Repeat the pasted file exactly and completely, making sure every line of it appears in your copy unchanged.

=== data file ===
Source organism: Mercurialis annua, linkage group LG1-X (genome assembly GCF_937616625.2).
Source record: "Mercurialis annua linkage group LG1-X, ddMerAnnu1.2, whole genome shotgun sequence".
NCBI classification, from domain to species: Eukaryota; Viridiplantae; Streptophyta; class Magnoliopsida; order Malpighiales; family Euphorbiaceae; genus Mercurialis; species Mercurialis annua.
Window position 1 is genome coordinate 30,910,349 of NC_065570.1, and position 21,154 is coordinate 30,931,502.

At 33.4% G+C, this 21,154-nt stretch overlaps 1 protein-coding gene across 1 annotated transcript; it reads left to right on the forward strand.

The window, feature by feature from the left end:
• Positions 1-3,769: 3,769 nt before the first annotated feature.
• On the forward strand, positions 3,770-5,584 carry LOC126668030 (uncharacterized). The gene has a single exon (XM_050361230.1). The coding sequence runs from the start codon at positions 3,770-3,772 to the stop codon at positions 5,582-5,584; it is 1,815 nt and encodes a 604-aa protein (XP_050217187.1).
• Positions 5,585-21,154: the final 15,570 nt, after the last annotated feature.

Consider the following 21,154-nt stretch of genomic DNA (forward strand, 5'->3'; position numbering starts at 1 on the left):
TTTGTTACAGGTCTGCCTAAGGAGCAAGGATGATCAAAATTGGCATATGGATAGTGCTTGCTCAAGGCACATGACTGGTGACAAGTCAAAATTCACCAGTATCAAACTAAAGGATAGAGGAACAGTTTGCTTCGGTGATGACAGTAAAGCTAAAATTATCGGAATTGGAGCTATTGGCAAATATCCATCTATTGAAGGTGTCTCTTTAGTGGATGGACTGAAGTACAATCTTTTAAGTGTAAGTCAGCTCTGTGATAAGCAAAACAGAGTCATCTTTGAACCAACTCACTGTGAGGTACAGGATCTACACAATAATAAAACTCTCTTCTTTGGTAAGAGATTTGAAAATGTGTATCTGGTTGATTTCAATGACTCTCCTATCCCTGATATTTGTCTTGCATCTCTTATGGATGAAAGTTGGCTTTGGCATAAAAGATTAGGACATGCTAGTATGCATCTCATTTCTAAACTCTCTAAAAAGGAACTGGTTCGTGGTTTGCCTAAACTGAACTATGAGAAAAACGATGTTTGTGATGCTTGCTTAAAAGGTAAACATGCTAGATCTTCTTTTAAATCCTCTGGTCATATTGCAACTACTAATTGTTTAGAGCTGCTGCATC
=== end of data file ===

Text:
Source organism: Mercurialis annua, linkage group LG1-X (genome assembly GCF_937616625.2).
Source record: "Mercurialis annua linkage group LG1-X, ddMerAnnu1.2, whole genome shotgun sequence".
NCBI classification, from domain to species: Eukaryota; Viridiplantae; Streptophyta; class Magnoliopsida; order Malpighiales; family Euphorbiaceae; genus Mercurialis; species Mercurialis annua.
Window position 1 is genome coordinate 30,910,349 of NC_065570.1, and position 21,154 is coordinate 30,931,502.

At 33.4% G+C, this 21,154-nt stretch overlaps 1 protein-coding gene across 1 annotated transcript; it reads left to right on the forward strand.

The window, feature by feature from the left end:
• Positions 1-3,769: 3,769 nt before the first annotated feature.
• On the forward strand, positions 3,770-5,584 carry LOC126668030 (uncharacterized). The gene has a single exon (XM_050361230.1). The coding sequence runs from the start codon at positions 3,770-3,772 to the stop codon at positions 5,582-5,584; it is 1,815 nt and encodes a 604-aa protein (XP_050217187.1).
• Positions 5,585-21,154: the final 15,570 nt, after the last annotated feature.

Consider the following 21,154-nt stretch of genomic DNA (forward strand, 5'->3'; position numbering starts at 1 on the left):
TTTGTTACAGGTCTGCCTAAGGAGCAAGGATGATCAAAATTGGCATATGGATAGTGCTTGCTCAAGGCACATGACTGGTGACAAGTCAAAATTCACCAGTATCAAACTAAAGGATAGAGGAACAGTTTGCTTCGGTGATGACAGTAAAGCTAAAATTATCGGAATTGGAGCTATTGGCAAATATCCATCTATTGAAGGTGTCTCTTTAGTGGATGGACTGAAGTACAATCTTTTAAGTGTAAGTCAGCTCTGTGATAAGCAAAACAGAGTCATCTTTGAACCAACTCACTGTGAGGTACAGGATCTACACAATAATAAAACTCTCTTCTTTGGTAAGAGATTTGAAAATGTGTATCTGGTTGATTTCAATGACTCTCCTATCCCTGATATTTGTCTTGCATCTCTTATGGATGAAAGTTGGCTTTGGCATAAAAGATTAGGACATGCTAGTATGCATCTCATTTCTAAACTCTCTAAAAAGGAACTGGTTCGTGGTTTGCCTAAACTGAACTATGAGAAAAACGATGTTTGTGATGCTTGCTTAAAAGGTAAACATGCTAGATCTTCTTTTAAATCCTCTGGTCATATTGCAACTACTAATTGTTTAGAGCTGCTGCATC